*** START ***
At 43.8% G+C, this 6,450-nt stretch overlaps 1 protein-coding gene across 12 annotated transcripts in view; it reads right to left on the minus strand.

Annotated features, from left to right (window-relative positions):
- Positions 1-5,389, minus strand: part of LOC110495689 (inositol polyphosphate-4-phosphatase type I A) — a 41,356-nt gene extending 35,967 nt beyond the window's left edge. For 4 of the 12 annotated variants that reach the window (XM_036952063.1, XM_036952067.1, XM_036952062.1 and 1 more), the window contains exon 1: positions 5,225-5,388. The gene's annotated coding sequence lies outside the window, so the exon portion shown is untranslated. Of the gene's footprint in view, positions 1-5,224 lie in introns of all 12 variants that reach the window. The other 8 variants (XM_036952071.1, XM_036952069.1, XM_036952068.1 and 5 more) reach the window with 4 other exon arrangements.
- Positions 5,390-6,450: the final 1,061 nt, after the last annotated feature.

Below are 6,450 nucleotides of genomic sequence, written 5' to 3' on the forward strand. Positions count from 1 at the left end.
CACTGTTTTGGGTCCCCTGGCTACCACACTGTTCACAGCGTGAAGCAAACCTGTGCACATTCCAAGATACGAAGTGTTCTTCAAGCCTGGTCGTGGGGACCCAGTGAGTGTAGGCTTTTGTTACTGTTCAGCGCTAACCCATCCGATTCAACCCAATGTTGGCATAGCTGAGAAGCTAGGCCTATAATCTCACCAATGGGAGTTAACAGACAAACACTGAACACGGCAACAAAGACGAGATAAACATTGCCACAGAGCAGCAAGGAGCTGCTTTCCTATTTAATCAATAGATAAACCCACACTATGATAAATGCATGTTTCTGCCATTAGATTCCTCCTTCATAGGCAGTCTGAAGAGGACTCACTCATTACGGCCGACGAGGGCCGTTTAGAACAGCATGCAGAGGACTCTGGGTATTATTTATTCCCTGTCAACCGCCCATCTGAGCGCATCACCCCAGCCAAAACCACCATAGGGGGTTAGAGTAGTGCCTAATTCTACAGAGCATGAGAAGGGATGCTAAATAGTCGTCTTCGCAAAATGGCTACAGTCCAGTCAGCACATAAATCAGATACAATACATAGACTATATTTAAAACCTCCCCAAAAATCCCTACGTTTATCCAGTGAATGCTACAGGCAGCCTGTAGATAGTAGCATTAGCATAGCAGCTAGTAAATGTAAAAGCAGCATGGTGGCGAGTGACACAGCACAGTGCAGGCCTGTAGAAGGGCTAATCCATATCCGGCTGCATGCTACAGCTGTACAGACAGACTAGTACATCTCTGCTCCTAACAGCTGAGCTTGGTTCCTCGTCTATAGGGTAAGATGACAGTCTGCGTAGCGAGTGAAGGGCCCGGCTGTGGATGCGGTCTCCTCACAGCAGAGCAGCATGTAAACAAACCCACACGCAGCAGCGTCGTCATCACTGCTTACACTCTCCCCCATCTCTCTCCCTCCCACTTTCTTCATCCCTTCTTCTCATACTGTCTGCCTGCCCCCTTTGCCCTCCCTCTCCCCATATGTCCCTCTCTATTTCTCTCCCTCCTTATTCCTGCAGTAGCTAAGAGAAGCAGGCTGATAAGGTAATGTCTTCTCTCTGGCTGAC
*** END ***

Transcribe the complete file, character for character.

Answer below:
At 43.8% G+C, this 6,450-nt stretch overlaps 1 protein-coding gene across 12 annotated transcripts in view; it reads right to left on the minus strand.

Annotated features, from left to right (window-relative positions):
- Positions 1-5,389, minus strand: part of LOC110495689 (inositol polyphosphate-4-phosphatase type I A) — a 41,356-nt gene extending 35,967 nt beyond the window's left edge. For 4 of the 12 annotated variants that reach the window (XM_036952063.1, XM_036952067.1, XM_036952062.1 and 1 more), the window contains exon 1: positions 5,225-5,388. The gene's annotated coding sequence lies outside the window, so the exon portion shown is untranslated. Of the gene's footprint in view, positions 1-5,224 lie in introns of all 12 variants that reach the window. The other 8 variants (XM_036952071.1, XM_036952069.1, XM_036952068.1 and 5 more) reach the window with 4 other exon arrangements.
- Positions 5,390-6,450: the final 1,061 nt, after the last annotated feature.

Below are 6,450 nucleotides of genomic sequence, written 5' to 3' on the forward strand. Positions count from 1 at the left end.
CACTGTTTTGGGTCCCCTGGCTACCACACTGTTCACAGCGTGAAGCAAACCTGTGCACATTCCAAGATACGAAGTGTTCTTCAAGCCTGGTCGTGGGGACCCAGTGAGTGTAGGCTTTTGTTACTGTTCAGCGCTAACCCATCCGATTCAACCCAATGTTGGCATAGCTGAGAAGCTAGGCCTATAATCTCACCAATGGGAGTTAACAGACAAACACTGAACACGGCAACAAAGACGAGATAAACATTGCCACAGAGCAGCAAGGAGCTGCTTTCCTATTTAATCAATAGATAAACCCACACTATGATAAATGCATGTTTCTGCCATTAGATTCCTCCTTCATAGGCAGTCTGAAGAGGACTCACTCATTACGGCCGACGAGGGCCGTTTAGAACAGCATGCAGAGGACTCTGGGTATTATTTATTCCCTGTCAACCGCCCATCTGAGCGCATCACCCCAGCCAAAACCACCATAGGGGGTTAGAGTAGTGCCTAATTCTACAGAGCATGAGAAGGGATGCTAAATAGTCGTCTTCGCAAAATGGCTACAGTCCAGTCAGCACATAAATCAGATACAATACATAGACTATATTTAAAACCTCCCCAAAAATCCCTACGTTTATCCAGTGAATGCTACAGGCAGCCTGTAGATAGTAGCATTAGCATAGCAGCTAGTAAATGTAAAAGCAGCATGGTGGCGAGTGACACAGCACAGTGCAGGCCTGTAGAAGGGCTAATCCATATCCGGCTGCATGCTACAGCTGTACAGACAGACTAGTACATCTCTGCTCCTAACAGCTGAGCTTGGTTCCTCGTCTATAGGGTAAGATGACAGTCTGCGTAGCGAGTGAAGGGCCCGGCTGTGGATGCGGTCTCCTCACAGCAGAGCAGCATGTAAACAAACCCACACGCAGCAGCGTCGTCATCACTGCTTACACTCTCCCCCATCTCTCTCCCTCCCACTTTCTTCATCCCTTCTTCTCATACTGTCTGCCTGCCCCCTTTGCCCTCCCTCTCCCCATATGTCCCTCTCTATTTCTCTCCCTCCTTATTCCTGCAGTAGCTAAGAGAAGCAGGCTGATAAGGTAATGTCTTCTCTCTGGCTGAC